Wednesday, March 30, 2005

Antonym for "Color Blind(ness)"

In Sophie's World, Sophie is given two bottles in a scene reminiscent of Alice in the Wonderland. One bottle contains blue liquid, the other red liquid. Sophie takes a sip of the blue liquid, and suddenly she begins to see everything in sharp detail. She sees every tree distinctly in the forest, and every leaf and twig distinctly on a tree. The red liquid merges all perception together in one whole. The microcosms merge to make a macrocosm - and Sophie no longer sees trees, but the forest.

I sometimes feel I am on a permanent high of the blue liquid. I see many things, all apart from each other. Which is a remarkable shift from my life long habit of perceiving things in general, bunched together. Anyhow. Thanks to my new perceptual outlook, I have a faculty quite opposite to color blindness. What can one call it?

Color splashiness?

Ah, that's not bad at all. Meanwhile, the reader of Quest & Lust will have to tolerate the deranged palette. : )


  1. Dear color-cuckoo, have you ever studied the psychological effects of colors? Do you know that each color has a different psychological effect? For example, yellow is supposed to induce people into buying something and also expresses happiness? Study up on this. I think it is up your alley. Also when you talk about color-blindness, what are the main colors that are misinterpreted by the brain? What's the phenomenon behind color blindness?


  2. Yes; I have had the chance to undertake a rather advanced study of color and color theory. That is perhaps why black is no longer my favorite 'color' and that I appreciate the individuality of each color. While I am preoccupied with this observation, however, I will best be like a frenzied palette in use by a madman painter. Which reminds me, I have to blog about Van Gogh!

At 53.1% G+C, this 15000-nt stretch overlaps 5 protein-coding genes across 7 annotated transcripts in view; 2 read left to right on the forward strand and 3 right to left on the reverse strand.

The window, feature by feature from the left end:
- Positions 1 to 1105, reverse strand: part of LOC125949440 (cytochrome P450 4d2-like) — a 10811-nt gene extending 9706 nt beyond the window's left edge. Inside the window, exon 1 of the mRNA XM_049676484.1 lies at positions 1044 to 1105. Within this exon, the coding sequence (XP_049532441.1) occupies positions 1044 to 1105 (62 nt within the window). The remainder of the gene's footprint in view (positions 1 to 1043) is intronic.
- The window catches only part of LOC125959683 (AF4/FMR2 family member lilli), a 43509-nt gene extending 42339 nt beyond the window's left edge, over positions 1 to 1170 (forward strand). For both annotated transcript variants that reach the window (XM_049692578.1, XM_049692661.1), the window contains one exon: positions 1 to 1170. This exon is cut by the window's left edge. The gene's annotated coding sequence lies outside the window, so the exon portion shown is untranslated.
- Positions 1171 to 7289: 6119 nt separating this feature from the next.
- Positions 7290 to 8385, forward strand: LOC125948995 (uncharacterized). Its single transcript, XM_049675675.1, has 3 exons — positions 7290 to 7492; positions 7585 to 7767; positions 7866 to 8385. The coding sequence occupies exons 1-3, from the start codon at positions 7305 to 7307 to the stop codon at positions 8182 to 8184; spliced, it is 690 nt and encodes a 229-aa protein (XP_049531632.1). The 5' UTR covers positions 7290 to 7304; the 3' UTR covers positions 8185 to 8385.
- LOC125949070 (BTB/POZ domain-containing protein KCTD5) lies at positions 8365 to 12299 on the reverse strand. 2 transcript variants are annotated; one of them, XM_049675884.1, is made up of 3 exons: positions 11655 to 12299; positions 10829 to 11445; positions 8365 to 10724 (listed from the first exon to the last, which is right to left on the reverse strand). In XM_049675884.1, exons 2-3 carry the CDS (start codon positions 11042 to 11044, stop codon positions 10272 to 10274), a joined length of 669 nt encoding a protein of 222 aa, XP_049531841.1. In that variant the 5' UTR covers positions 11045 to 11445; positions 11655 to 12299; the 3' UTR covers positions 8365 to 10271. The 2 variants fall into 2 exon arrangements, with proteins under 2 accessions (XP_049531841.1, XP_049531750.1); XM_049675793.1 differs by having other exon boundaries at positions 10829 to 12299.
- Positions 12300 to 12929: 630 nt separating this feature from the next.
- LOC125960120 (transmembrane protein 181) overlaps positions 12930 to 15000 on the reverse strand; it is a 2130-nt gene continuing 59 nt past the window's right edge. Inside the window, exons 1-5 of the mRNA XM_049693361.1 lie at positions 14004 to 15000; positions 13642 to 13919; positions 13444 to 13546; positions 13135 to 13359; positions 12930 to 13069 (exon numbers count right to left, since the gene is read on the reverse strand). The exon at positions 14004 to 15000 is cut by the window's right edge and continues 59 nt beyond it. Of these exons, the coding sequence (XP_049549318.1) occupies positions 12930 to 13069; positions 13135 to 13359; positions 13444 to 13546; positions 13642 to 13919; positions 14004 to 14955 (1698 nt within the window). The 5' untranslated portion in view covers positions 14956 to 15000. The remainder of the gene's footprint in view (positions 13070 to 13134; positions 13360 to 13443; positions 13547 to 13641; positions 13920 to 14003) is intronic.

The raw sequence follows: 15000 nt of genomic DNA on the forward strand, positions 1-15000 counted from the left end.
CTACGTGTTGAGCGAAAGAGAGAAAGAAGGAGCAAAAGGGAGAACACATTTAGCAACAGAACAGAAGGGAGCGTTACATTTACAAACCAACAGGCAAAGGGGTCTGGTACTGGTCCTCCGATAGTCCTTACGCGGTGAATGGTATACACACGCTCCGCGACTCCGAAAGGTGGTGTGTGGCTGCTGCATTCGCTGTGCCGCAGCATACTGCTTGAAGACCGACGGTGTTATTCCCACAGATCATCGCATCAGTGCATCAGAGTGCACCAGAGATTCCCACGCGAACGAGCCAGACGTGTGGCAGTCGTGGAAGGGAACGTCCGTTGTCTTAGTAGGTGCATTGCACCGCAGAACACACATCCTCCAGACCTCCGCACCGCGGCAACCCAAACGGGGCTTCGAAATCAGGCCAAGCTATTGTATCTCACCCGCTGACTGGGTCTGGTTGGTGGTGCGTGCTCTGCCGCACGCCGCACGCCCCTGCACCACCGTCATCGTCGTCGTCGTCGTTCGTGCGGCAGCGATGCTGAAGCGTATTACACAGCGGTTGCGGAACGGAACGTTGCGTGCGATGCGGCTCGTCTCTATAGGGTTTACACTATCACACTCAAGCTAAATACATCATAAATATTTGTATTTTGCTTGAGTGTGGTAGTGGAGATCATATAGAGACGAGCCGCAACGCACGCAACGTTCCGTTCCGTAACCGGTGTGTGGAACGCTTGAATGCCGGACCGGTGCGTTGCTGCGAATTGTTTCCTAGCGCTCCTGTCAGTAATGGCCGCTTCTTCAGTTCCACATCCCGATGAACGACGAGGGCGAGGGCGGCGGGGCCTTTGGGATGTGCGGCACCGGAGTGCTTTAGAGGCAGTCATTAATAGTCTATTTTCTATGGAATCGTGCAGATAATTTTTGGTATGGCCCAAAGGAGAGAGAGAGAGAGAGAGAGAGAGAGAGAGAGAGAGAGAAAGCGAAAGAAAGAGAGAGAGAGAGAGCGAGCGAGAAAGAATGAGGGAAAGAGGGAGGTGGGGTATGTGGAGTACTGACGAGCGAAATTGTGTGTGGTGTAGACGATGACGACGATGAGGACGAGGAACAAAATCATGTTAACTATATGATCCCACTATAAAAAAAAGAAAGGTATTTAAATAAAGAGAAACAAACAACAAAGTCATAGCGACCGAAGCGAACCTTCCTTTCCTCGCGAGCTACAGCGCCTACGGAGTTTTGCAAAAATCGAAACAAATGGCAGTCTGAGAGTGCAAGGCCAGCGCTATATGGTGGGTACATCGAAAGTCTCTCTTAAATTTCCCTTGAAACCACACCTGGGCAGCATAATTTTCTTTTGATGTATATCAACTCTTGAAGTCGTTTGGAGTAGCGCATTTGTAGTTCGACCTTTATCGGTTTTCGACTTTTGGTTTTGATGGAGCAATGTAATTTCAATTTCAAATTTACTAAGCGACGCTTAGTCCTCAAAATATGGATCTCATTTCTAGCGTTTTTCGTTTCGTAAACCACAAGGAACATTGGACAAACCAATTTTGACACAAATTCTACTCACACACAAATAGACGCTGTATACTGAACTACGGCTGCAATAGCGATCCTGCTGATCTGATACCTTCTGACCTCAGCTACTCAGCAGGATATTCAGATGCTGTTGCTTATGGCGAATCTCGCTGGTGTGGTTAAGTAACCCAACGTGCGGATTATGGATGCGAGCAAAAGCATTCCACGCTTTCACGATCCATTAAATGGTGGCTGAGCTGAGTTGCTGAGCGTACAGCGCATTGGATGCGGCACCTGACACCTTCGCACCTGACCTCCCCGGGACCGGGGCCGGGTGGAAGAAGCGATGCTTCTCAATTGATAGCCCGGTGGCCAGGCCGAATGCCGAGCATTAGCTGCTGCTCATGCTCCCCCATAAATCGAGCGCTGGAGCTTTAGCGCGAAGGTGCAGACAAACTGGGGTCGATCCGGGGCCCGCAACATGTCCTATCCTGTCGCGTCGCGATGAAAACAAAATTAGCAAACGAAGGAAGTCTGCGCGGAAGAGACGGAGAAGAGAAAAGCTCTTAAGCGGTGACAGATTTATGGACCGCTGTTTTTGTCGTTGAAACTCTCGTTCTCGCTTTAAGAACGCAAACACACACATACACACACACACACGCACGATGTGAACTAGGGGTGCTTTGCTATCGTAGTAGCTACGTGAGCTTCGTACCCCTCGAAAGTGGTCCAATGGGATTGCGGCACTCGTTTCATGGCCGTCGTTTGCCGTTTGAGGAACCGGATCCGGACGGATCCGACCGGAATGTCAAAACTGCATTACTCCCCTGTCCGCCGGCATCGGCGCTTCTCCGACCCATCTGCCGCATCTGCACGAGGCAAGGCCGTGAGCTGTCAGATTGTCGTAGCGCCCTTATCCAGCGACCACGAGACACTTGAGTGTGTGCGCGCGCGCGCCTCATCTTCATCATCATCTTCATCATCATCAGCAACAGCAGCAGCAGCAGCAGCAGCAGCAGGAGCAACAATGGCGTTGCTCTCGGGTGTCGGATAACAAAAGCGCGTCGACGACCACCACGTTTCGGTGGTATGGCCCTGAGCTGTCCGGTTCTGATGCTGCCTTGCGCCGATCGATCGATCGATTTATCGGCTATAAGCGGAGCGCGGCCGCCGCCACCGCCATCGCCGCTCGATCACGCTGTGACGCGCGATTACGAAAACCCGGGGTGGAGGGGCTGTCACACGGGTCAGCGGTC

3. The physics-concept of color is an interesting notion. Color is merely the part of the energy spectrum that the organs we call our eyes can percieve. Scientifically, ultra-violet and infra-red are also "colors" but we don't have the ability to percieve them. If you go off a whole lot further to the "left and right" of the energy spectrum, you'll find energy waves at every kind of frequency e.g. 2 KHz to 22 KHz, what you refer to as the audio band or going to the other extreme you have bands in the GHz range which are used for communications e.g. 900 MHz for mobile telephony. I just like to think of "color" as being the chunk of this energy spectrum that my eyes can sense or "sound" as the part that my ears can. There are creatures in nature that "see" things in the other energy bands. E.g. bats actually see in the audio band or eels can see electrical dispersions and variations. Their sensations of the world are as much true vision as your experience of Mr. Van Gogh's work.

    X-rays or gamma rays are also a form of "light" but they are in another energy spectrum. Also the higher the frequency of an energy band, the more harmful it is to human exposure. A laser is light too and has is a concentrated beam of light with a coherent phase, powerful enough to cut through normal matter but harmless to a mirror because it is light! :-)

    And you're quite right, black is not a color at is nothing more than what we "see" when there are no colors or there are colors but no luminosity to reflect them back.